Ukraine : NATO in the Constitution

by Manlio Dinucci


Moving always further away from democratic principles, the Ukrainian parliament has outlawed political parties and personalities who contest the project of membership of NATO and the European Union.

The day after the signature of NATO’s membership protocol with North Macedonia as its 30th member, Ukraine did something without precedent : it included in its Constitution the engagement to enter officially into NATO and the European Union at the same time.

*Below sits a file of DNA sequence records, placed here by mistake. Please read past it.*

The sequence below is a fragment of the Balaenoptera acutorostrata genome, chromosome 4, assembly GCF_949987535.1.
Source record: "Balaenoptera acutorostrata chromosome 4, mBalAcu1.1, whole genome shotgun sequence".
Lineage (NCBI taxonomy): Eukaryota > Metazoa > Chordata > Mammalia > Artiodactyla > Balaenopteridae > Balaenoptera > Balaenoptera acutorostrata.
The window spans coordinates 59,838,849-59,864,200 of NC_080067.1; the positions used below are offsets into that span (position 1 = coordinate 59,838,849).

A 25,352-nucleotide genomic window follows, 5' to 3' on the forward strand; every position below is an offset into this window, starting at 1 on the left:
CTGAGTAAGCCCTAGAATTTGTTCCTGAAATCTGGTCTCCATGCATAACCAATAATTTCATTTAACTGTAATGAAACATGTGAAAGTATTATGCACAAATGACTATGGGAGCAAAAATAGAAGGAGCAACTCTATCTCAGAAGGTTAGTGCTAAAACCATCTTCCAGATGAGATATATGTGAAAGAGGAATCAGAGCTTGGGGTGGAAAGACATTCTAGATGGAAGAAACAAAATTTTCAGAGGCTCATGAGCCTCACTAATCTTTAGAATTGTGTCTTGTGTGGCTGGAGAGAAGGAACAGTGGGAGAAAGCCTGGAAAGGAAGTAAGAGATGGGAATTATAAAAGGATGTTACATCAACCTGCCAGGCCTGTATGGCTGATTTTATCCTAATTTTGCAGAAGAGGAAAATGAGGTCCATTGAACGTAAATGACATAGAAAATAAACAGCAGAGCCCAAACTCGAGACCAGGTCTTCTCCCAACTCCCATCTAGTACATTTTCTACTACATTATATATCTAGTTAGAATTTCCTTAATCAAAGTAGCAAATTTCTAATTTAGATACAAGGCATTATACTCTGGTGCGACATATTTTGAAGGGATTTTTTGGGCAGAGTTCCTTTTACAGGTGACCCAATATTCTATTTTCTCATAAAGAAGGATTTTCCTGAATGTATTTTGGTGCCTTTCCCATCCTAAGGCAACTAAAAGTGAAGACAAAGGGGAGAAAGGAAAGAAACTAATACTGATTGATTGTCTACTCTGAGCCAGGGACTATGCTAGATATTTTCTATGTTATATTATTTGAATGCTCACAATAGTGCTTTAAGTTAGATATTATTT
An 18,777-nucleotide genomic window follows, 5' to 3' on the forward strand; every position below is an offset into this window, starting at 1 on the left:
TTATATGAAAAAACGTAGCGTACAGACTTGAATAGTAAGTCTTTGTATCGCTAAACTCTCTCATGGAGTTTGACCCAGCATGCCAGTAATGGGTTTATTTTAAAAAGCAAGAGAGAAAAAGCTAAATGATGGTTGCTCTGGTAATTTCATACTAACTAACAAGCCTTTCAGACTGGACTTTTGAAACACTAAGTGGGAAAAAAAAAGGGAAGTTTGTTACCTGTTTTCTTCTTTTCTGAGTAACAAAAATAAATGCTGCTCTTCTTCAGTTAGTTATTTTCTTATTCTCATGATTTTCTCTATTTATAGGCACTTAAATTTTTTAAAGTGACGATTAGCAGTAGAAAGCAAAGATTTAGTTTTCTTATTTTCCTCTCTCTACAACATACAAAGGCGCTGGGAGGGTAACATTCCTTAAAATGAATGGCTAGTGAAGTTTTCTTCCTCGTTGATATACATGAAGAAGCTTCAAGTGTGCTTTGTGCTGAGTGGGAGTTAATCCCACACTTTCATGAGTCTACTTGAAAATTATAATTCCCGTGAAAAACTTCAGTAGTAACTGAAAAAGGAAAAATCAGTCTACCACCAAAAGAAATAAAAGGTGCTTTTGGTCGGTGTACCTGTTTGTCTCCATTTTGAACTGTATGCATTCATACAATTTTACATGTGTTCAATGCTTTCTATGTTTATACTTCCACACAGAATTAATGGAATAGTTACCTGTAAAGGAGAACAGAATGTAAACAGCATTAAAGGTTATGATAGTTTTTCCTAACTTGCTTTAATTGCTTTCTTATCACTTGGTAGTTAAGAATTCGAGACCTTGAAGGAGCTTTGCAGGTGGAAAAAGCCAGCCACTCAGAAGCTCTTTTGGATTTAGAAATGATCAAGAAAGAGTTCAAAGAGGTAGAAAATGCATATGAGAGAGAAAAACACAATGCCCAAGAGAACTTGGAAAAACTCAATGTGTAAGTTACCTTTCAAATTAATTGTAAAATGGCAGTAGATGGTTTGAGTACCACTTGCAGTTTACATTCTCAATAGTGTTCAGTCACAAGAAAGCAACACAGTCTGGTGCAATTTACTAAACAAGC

On 7 February, on a proposition by President Petro Poroshenko – the oligarch who made himself rich by plundering public properties, and who is once again a candidate for the presidency – the Kiev parliament, by 334 votes to 35 with 16 abstentions, approved these amendments to the Constitution.

The Introduction pronounces « the irreversible movement of Ukraine towards Euro-Atlantic integration » ; articles 85 and 116 state that it is a fundamental duty of the parliament and the government to « obtain Ukraine’s full membership of NATO and the EU » ; article 102 stipulates that « the President of Ukraine is the guarantor of the strategic decisions of the State aimed at obtaining full membership of NATO and the EU ».

The inclusion in the Ukrainian Constitution of the engagement to enter officially into NATO bears with it some very serious consequences.